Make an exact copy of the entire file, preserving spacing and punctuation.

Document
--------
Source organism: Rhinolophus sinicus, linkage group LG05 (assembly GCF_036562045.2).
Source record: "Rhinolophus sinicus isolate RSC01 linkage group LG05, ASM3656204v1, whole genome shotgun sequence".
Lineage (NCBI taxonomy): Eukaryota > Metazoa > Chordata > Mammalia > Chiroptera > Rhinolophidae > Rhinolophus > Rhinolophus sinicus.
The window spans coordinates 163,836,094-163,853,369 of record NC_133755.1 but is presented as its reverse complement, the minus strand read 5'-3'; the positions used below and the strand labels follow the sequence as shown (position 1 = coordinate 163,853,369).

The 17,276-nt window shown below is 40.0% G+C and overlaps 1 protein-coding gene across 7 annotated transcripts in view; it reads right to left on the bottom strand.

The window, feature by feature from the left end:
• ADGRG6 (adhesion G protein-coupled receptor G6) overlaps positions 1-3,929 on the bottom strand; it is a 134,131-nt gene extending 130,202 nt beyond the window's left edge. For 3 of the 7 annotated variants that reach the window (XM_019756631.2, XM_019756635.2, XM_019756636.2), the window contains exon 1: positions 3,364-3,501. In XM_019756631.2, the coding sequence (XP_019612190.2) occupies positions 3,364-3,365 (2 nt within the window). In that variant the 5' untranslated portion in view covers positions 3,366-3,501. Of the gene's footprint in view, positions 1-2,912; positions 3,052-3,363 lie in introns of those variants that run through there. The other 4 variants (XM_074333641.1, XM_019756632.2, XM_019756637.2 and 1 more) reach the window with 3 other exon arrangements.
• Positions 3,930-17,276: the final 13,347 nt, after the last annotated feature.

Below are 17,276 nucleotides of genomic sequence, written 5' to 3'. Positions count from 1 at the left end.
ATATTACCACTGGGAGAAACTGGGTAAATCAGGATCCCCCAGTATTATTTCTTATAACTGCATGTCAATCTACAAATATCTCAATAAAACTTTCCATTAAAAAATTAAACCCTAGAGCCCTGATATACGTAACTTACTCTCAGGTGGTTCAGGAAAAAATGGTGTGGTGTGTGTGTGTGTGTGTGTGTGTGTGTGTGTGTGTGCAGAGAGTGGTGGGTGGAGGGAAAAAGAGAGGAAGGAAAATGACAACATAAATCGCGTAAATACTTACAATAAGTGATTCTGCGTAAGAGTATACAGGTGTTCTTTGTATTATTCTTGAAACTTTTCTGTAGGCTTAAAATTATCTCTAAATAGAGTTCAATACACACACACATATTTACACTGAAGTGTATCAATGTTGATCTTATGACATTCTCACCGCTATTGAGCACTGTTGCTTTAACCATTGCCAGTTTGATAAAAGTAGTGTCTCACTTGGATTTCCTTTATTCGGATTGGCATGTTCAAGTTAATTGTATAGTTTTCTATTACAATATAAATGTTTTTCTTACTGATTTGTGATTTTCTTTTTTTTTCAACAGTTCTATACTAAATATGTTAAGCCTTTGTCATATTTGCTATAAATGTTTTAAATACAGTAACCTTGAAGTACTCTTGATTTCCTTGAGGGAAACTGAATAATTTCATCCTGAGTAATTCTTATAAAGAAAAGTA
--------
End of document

Source organism: Rhinolophus sinicus, linkage group LG05 (assembly GCF_036562045.2).
Source record: "Rhinolophus sinicus isolate RSC01 linkage group LG05, ASM3656204v1, whole genome shotgun sequence".
Lineage (NCBI taxonomy): Eukaryota > Metazoa > Chordata > Mammalia > Chiroptera > Rhinolophidae > Rhinolophus > Rhinolophus sinicus.
The window spans coordinates 163,836,094-163,853,369 of record NC_133755.1 but is presented as its reverse complement, the minus strand read 5'-3'; the positions used below and the strand labels follow the sequence as shown (position 1 = coordinate 163,853,369).

The 17,276-nt window shown below is 40.0% G+C and overlaps 1 protein-coding gene across 7 annotated transcripts in view; it reads right to left on the bottom strand.

The window, feature by feature from the left end:
• ADGRG6 (adhesion G protein-coupled receptor G6) overlaps positions 1-3,929 on the bottom strand; it is a 134,131-nt gene extending 130,202 nt beyond the window's left edge. For 3 of the 7 annotated variants that reach the window (XM_019756631.2, XM_019756635.2, XM_019756636.2), the window contains exon 1: positions 3,364-3,501. In XM_019756631.2, the coding sequence (XP_019612190.2) occupies positions 3,364-3,365 (2 nt within the window). In that variant the 5' untranslated portion in view covers positions 3,366-3,501. Of the gene's footprint in view, positions 1-2,912; positions 3,052-3,363 lie in introns of those variants that run through there. The other 4 variants (XM_074333641.1, XM_019756632.2, XM_019756637.2 and 1 more) reach the window with 3 other exon arrangements.
• Positions 3,930-17,276: the final 13,347 nt, after the last annotated feature.

Below are 17,276 nucleotides of genomic sequence, written 5' to 3'. Positions count from 1 at the left end.
ATATTACCACTGGGAGAAACTGGGTAAATCAGGATCCCCCAGTATTATTTCTTATAACTGCATGTCAATCTACAAATATCTCAATAAAACTTTCCATTAAAAAATTAAACCCTAGAGCCCTGATATACGTAACTTACTCTCAGGTGGTTCAGGAAAAAATGGTGTGGTGTGTGTGTGTGTGTGTGTGTGTGTGTGTGTGTGTGCAGAGAGTGGTGGGTGGAGGGAAAAAGAGAGGAAGGAAAATGACAACATAAATCGCGTAAATACTTACAATAAGTGATTCTGCGTAAGAGTATACAGGTGTTCTTTGTATTATTCTTGAAACTTTTCTGTAGGCTTAAAATTATCTCTAAATAGAGTTCAATACACACACACATATTTACACTGAAGTGTATCAATGTTGATCTTATGACATTCTCACCGCTATTGAGCACTGTTGCTTTAACCATTGCCAGTTTGATAAAAGTAGTGTCTCACTTGGATTTCCTTTATTCGGATTGGCATGTTCAAGTTAATTGTATAGTTTTCTATTACAATATAAATGTTTTTCTTACTGATTTGTGATTTTCTTTTTTTTTCAACAGTTCTATACTAAATATGTTAAGCCTTTGTCATATTTGCTATAAATGTTTTAAATACAGTAACCTTGAAGTACTCTTGATTTCCTTGAGGGAAACTGAATAATTTCATCCTGAGTAATTCTTATAAAGAAAAGTA